NASA Releases Music Video Shot by Astronauts Aboard International Space Station

The video features vocals from Expedition 56 Commander Drew Feustel, who just happens to be more accomplished than anyone reading this.

byTalon Homer|
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The National Aeronautics and Space Administration has posted a new video to its Youtube channel, combining high-def footage shot in space with original music about, y'know, being an astronaut. The music video starts with airy synthesizers and piano playing over views of the International Space Station. The instrumentation is then joined by vocals and guitar work from astronaut Drew Feustel, who has been living on the ISS since March of 2018.

According to the Youtube description, the song is an original piece created as a collaboration between Feustel and his friend Gord Sinclair, who formerly served as bass player of the Canadian rock band The Tragically Hip. The lyrics start out about the loneliness of travelling in space, and Feustel sings them as he stares down at the Earth through a small window. Halfway through the seven-minute song, the tone changes, and the singer comes to the conclusion that love from the people of Earth is "all around" those traveling in space.

Construction of the ISS began in 1998. Since 2000, it's been constantly occupied, and 230 astronauts from 18 different countries have spent time working on the station. For the past 20 years, the station has seen many expansions and upgrades, providing the crew with everything they need to live and perform effective experiments.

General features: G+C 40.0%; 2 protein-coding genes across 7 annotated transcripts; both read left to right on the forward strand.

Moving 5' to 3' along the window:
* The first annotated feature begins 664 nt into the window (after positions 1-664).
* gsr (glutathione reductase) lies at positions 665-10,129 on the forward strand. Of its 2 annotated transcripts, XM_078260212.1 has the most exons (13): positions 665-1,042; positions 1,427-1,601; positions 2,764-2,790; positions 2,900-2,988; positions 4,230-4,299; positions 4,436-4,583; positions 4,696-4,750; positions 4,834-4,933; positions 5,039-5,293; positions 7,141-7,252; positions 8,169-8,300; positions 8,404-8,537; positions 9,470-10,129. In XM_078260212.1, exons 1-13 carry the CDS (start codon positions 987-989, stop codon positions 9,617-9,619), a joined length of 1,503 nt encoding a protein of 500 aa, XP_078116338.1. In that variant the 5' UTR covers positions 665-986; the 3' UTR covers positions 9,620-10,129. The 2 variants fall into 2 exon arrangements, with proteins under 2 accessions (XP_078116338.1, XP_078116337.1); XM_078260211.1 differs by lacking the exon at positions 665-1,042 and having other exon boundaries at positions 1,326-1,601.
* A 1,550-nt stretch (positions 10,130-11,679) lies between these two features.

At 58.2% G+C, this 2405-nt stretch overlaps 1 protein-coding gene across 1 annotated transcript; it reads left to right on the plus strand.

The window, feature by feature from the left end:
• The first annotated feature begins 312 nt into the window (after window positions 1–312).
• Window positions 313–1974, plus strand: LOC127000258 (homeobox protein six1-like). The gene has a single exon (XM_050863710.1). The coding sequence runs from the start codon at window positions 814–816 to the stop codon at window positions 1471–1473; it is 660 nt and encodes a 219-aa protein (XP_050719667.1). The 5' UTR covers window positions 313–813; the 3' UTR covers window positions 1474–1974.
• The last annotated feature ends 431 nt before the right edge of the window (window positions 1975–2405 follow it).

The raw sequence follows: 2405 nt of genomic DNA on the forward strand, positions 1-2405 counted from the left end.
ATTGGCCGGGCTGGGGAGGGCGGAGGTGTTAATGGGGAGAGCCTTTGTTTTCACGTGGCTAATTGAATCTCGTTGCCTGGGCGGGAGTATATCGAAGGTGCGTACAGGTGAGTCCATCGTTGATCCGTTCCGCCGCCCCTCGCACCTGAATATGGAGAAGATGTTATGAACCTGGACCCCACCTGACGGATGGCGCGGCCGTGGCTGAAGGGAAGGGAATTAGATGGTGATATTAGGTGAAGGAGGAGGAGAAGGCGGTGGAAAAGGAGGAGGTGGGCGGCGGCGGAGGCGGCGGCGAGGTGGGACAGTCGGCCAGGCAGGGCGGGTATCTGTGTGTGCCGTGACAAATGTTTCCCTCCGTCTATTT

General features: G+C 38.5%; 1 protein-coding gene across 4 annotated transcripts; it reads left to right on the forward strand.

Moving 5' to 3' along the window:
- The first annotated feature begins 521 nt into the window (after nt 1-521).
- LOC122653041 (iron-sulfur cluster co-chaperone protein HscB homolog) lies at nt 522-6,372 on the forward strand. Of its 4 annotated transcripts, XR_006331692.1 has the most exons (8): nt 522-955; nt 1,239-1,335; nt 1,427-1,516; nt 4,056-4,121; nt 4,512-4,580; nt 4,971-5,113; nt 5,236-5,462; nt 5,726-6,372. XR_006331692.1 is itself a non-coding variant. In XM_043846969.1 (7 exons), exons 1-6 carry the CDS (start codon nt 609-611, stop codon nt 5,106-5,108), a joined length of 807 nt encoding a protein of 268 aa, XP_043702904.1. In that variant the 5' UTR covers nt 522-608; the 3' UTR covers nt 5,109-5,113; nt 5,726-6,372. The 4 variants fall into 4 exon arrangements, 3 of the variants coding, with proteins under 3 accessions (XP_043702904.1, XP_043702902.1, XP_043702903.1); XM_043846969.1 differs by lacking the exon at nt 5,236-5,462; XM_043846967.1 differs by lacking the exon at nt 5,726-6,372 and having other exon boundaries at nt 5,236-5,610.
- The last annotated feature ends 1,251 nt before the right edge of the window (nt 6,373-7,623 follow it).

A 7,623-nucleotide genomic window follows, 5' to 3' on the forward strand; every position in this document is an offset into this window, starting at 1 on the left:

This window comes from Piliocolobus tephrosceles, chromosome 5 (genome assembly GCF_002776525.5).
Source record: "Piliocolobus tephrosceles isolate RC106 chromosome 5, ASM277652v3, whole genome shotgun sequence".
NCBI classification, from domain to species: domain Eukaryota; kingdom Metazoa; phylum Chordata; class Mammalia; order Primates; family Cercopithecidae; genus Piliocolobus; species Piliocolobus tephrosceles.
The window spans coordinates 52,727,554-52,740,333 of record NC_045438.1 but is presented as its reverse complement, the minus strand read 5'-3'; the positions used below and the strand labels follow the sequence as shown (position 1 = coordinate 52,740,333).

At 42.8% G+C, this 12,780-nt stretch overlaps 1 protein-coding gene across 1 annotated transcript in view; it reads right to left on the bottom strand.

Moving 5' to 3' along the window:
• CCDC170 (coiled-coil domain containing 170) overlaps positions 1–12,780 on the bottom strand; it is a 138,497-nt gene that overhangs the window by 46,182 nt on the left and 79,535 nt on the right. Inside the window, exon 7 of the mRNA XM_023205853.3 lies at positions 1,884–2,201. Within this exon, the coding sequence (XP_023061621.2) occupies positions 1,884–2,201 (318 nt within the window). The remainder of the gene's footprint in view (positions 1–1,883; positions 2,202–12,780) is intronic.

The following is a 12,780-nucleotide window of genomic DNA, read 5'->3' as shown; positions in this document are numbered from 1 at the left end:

Drew Feustel serves as the commander for ISS Expedition 56, overseeing five other astronauts as they perform scientific exercises on board the orbiting vessel. A recent release from NASA states that Feustel's crew is making preparations to return home. They are currently swapping places with a new research team, Expedition 57. On Oct. 4, the astronauts will end their 197 days in space using a Soyuz spacecraft to depart the ISS and land in Kazakhstan. 

Along with the music video, Feustel released an accompanying statement on Twitter, saying, "Special thanks to the crew of Expedition 55 and 56 for their support and participation in our human space exploration mission. I am ever thankful for the support of my family, friends, and colleagues."